Article

Complete Genome Sequence of Citrus Huanglongbing Bacterium, ‘ Candidatus Liberibacter asiaticus’ Obtained Through Metagenomics

USDA-ARS-USHRL, Fort Pierce, FL 34945, U.S.A.
Molecular Plant-Microbe Interactions (Impact Factor: 3.94). 09/2009; 22(8):1011-20. DOI: 10.1094/MPMI-22-8-1011
Source: PubMed

ABSTRACT

Citrus huanglongbing is the most destructive disease of citrus worldwide. It is spread by citrus psyllids and is associated with a low-titer, phloem-limited infection by any of three uncultured species of alpha-Proteobacteria, 'Candidatus Liberibacter asiaticus', 'Ca. L. americanus', and 'Ca. L. africanus'. A complete circular 'Ca. L. asiaticus' genome has been obtained by metagenomics, using the DNA extracted from a single 'Ca. L. asiaticus'-infected psyllid. The 1.23-Mb genome has an average 36.5% GC content. Annotation revealed a high percentage of genes involved in both cell motility (4.5%) and active transport in general (8.0%), which may contribute to its virulence. 'Ca. L. asiaticus' appears to have a limited ability for aerobic respiration and is likely auxotrophic for at least five amino acids. Consistent with its intracellular nature, 'Ca. L. asiaticus' lacks type III and type IV secretion systems as well as typical free-living or plant-colonizing extracellular degradative enzymes. 'Ca. L. asiaticus' appears to have all type I secretion system genes needed for both multidrug efflux and toxin effector secretion. Multi-protein phylogenetic analysis confirmed 'Ca. L. asiaticus' as an early-branching and highly divergent member of the family Rhizobiaceae. This is the first genome sequence of an uncultured alpha-proteobacteria that is both an intracellular plant pathogen and insect symbiont.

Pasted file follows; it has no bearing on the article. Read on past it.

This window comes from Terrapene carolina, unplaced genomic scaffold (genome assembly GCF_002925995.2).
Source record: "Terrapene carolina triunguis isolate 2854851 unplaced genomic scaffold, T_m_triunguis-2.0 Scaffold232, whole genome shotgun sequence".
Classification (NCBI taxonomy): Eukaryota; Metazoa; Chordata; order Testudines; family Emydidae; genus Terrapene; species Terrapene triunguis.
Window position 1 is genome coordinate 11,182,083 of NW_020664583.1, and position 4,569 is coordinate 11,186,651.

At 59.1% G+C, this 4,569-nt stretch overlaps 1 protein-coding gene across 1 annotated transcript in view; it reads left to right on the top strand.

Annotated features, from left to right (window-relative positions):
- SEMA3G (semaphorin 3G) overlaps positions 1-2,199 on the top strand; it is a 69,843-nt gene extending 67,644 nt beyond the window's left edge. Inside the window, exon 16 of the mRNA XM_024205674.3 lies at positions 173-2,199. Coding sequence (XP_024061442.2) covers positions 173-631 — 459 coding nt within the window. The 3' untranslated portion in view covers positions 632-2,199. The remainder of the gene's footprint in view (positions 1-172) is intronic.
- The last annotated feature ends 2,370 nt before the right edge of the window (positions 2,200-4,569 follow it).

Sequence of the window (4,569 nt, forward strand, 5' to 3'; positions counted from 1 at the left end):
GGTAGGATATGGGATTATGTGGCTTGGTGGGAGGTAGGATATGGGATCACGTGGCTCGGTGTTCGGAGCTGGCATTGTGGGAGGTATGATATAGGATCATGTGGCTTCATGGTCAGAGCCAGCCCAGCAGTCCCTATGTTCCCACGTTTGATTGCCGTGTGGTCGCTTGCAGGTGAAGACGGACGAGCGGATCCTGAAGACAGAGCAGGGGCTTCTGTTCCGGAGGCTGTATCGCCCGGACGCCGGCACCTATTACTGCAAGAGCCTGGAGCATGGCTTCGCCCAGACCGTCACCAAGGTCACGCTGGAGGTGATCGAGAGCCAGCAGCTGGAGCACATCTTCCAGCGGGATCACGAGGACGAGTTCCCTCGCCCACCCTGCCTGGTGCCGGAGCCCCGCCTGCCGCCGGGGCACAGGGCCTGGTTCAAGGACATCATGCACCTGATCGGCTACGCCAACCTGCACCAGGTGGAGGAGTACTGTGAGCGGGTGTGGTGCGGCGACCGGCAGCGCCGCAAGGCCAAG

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    • "influence of the gender of the psyllid on the population levels of CaLas nor was there any obvious pathology associated with high levels of CaLas in the psyllids. This low level of 'super infected' psyllids has been observed previously and a single superinfected psyllid was used to provide the DNA needed to sequence the CaLas genome (Duan et al., 2009). Because the mice were immunized with infected psyllids macerated in buffer, the immune repertoire is also likely to be enriched for proteins expressed by the psyllid in addition to the CaLas proteins. "